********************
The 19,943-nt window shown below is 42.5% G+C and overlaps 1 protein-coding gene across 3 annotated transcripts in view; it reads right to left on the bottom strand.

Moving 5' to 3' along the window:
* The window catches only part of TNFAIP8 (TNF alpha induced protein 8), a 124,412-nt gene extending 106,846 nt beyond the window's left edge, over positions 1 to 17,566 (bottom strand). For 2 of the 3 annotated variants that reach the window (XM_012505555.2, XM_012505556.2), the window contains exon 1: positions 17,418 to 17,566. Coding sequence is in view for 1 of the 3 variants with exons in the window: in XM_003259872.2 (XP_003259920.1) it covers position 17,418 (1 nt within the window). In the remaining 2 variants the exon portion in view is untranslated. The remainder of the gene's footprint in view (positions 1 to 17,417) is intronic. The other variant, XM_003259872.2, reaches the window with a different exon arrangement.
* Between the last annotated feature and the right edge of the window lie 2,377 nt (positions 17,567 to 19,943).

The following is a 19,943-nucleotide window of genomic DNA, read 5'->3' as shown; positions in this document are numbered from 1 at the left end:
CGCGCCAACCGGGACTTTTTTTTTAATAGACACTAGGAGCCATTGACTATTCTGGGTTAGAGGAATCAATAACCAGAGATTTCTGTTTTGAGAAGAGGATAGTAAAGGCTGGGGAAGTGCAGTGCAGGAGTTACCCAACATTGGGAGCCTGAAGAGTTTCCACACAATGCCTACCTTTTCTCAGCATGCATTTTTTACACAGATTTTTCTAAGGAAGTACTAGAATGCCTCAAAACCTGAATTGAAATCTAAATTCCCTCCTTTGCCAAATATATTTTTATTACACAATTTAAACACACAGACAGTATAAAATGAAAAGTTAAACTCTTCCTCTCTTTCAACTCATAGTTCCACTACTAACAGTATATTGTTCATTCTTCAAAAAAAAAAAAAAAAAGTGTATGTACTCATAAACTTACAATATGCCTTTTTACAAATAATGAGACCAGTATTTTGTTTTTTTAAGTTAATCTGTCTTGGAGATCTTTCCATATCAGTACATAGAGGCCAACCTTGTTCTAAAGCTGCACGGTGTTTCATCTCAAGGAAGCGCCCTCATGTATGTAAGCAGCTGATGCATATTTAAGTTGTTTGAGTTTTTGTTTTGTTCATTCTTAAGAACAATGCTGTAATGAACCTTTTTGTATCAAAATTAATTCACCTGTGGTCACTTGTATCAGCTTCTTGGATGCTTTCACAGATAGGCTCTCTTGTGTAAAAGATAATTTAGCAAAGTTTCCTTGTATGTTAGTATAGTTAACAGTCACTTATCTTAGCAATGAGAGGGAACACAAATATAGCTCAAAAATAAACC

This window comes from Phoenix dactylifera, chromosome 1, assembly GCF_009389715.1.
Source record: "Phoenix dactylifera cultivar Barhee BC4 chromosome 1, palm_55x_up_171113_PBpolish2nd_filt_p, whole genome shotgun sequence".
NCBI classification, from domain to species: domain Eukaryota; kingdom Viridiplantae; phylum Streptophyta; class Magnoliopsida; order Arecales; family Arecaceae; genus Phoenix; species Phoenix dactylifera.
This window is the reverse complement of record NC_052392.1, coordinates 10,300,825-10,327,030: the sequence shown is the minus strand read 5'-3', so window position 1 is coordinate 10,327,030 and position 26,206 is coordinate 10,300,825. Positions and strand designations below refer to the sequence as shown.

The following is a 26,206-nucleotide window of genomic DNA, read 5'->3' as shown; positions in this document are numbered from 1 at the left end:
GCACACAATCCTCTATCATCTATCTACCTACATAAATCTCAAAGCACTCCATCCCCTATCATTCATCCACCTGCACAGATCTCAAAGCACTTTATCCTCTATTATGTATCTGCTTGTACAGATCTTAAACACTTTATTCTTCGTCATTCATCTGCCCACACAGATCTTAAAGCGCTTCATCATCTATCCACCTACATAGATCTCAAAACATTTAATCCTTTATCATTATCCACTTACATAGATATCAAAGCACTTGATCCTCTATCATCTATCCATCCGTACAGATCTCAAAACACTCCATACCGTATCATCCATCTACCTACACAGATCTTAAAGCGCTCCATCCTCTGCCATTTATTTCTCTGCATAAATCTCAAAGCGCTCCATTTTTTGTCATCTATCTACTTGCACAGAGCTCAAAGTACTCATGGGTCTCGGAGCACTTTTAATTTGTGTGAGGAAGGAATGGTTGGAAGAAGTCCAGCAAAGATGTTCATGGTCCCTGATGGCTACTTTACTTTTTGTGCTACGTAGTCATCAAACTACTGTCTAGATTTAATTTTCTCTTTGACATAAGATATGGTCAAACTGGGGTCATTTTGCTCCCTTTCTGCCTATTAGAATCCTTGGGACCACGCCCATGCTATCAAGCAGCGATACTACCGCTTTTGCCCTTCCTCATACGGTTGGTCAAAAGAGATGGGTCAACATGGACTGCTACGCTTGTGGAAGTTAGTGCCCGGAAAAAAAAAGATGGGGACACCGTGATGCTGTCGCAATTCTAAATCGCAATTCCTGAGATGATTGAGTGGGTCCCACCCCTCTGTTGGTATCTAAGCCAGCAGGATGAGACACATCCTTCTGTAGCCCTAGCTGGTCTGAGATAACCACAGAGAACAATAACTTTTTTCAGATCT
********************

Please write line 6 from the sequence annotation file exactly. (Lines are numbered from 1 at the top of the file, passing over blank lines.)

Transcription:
CGCGCCAACCGGGACTTTTTTTTTAATAGACACTAGGAGCCATTGACTATTCTGGGTTAGAGGAATCAATAACCAGAGATTTCTGTTTTGAGAAGAGGATAGTAAAGGCTGGGGAAGTGCAGTGCAGGAGTTACCCAACATTGGGAGCCTGAAGAGTTTCCACACAATGCCTACCTTTTCTCAGCATGCATTTTTTACACAGATTTTTCTAAGGAAGTACTAGAATGCCTCAAAACCTGAATTGAAATCTAAATTCCCTCCTTTGCCAAATATATTTTTATTACACAATTTAAACACACAGACAGTATAAAATGAAAAGTTAAACTCTTCCTCTCTTTCAACTCATAGTTCCACTACTAACAGTATATTGTTCATTCTTCAAAAAAAAAAAAAAAAAGTGTATGTACTCATAAACTTACAATATGCCTTTTTACAAATAATGAGACCAGTATTTTGTTTTTTTAAGTTAATCTGTCTTGGAGATCTTTCCATATCAGTACATAGAGGCCAACCTTGTTCTAAAGCTGCACGGTGTTTCATCTCAAGGAAGCGCCCTCATGTATGTAAGCAGCTGATGCATATTTAAGTTGTTTGAGTTTTTGTTTTGTTCATTCTTAAGAACAATGCTGTAATGAACCTTTTTGTATCAAAATTAATTCACCTGTGGTCACTTGTATCAGCTTCTTGGATGCTTTCACAGATAGGCTCTCTTGTGTAAAAGATAATTTAGCAAAGTTTCCTTGTATGTTAGTATAGTTAACAGTCACTTATCTTAGCAATGAGAGGGAACACAAATATAGCTCAAAAATAAACC